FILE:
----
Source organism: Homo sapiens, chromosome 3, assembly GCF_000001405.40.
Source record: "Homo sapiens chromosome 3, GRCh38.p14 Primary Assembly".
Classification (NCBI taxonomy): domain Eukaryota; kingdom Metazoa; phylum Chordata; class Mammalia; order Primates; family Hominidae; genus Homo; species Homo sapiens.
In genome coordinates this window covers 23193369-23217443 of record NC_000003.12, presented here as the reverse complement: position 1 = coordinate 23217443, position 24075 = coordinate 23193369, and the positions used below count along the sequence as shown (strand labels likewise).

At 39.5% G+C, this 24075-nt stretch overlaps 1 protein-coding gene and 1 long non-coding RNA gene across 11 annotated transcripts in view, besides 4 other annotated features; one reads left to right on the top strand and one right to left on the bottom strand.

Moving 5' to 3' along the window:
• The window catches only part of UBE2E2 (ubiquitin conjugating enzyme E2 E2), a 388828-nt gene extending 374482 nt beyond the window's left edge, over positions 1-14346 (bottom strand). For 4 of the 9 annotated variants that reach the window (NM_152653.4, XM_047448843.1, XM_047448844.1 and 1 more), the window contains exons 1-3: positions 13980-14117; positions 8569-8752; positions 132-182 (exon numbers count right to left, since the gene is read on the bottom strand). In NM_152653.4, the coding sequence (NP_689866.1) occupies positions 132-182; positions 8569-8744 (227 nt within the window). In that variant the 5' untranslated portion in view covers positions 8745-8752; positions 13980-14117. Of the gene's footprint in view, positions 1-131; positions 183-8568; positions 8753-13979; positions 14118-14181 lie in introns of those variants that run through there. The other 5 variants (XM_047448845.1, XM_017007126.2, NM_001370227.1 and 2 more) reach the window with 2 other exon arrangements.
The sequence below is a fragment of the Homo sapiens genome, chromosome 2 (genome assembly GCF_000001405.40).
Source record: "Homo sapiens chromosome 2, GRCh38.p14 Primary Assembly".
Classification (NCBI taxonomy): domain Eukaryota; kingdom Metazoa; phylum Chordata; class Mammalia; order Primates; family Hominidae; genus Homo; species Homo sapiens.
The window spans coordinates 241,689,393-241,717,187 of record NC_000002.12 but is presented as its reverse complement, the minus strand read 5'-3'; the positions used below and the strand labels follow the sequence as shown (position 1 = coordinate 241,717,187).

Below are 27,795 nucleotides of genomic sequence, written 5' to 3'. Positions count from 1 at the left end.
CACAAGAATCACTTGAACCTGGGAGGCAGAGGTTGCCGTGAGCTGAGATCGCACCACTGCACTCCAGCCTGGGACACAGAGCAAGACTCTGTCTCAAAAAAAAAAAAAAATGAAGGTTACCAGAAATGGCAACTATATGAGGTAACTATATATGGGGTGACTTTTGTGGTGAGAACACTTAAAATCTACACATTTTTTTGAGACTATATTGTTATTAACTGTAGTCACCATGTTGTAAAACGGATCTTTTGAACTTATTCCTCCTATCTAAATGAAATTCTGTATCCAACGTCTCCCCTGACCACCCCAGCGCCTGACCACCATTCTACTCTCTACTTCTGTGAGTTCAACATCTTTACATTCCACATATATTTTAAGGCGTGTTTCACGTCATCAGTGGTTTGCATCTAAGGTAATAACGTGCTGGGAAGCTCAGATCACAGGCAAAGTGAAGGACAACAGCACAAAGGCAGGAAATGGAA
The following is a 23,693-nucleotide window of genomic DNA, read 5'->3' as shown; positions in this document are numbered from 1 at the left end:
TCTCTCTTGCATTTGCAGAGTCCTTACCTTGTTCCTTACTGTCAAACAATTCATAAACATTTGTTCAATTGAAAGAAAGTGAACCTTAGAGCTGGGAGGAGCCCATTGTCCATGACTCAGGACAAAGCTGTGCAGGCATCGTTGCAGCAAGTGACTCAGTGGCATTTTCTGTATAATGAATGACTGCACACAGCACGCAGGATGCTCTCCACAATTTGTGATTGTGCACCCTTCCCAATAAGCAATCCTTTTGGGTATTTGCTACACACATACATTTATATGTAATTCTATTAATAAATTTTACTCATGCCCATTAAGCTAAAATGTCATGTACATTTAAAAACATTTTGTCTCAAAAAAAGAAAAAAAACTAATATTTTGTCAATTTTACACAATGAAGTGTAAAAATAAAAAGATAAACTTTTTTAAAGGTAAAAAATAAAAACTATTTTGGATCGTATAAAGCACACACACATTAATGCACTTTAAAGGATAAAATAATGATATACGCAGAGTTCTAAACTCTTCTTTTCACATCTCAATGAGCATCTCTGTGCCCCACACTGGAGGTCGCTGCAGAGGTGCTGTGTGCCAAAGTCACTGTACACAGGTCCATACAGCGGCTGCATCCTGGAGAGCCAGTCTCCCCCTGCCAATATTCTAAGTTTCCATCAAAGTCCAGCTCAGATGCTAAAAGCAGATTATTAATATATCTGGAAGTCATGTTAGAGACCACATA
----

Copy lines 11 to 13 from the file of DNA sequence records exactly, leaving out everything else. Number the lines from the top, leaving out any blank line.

The window spans coordinates 241,689,393-241,717,187 of record NC_000002.12 but is presented as its reverse complement, the minus strand read 5'-3'; the positions used below and the strand labels follow the sequence as shown (position 1 = coordinate 241,717,187).

Below are 27,795 nucleotides of genomic sequence, written 5' to 3'. Positions count from 1 at the left end.
CACAAGAATCACTTGAACCTGGGAGGCAGAGGTTGCCGTGAGCTGAGATCGCACCACTGCACTCCAGCCTGGGACACAGAGCAAGACTCTGTCTCAAAAAAAAAAAAAAATGAAGGTTACCAGAAATGGCAACTATATGAGGTAACTATATATGGGGTGACTTTTGTGGTGAGAACACTTAAAATCTACACATTTTTTTGAGACTATATTGTTATTAACTGTAGTCACCATGTTGTAAAACGGATCTTTTGAACTTATTCCTCCTATCTAAATGAAATTCTGTATCCAACGTCTCCCCTGACCACCCCAGCGCCTGACCACCATTCTACTCTCTACTTCTGTGAGTTCAACATCTTTACATTCCACATATATTTTAAGGCGTGTTTCACGTCATCAGTGGTTTGCATCTAAGGTAATAACGTGCTGGGAAGCTCAGATCACAGGCAAAGTGAAGGACAACAGCACAAAGGCAGGAAATGGAA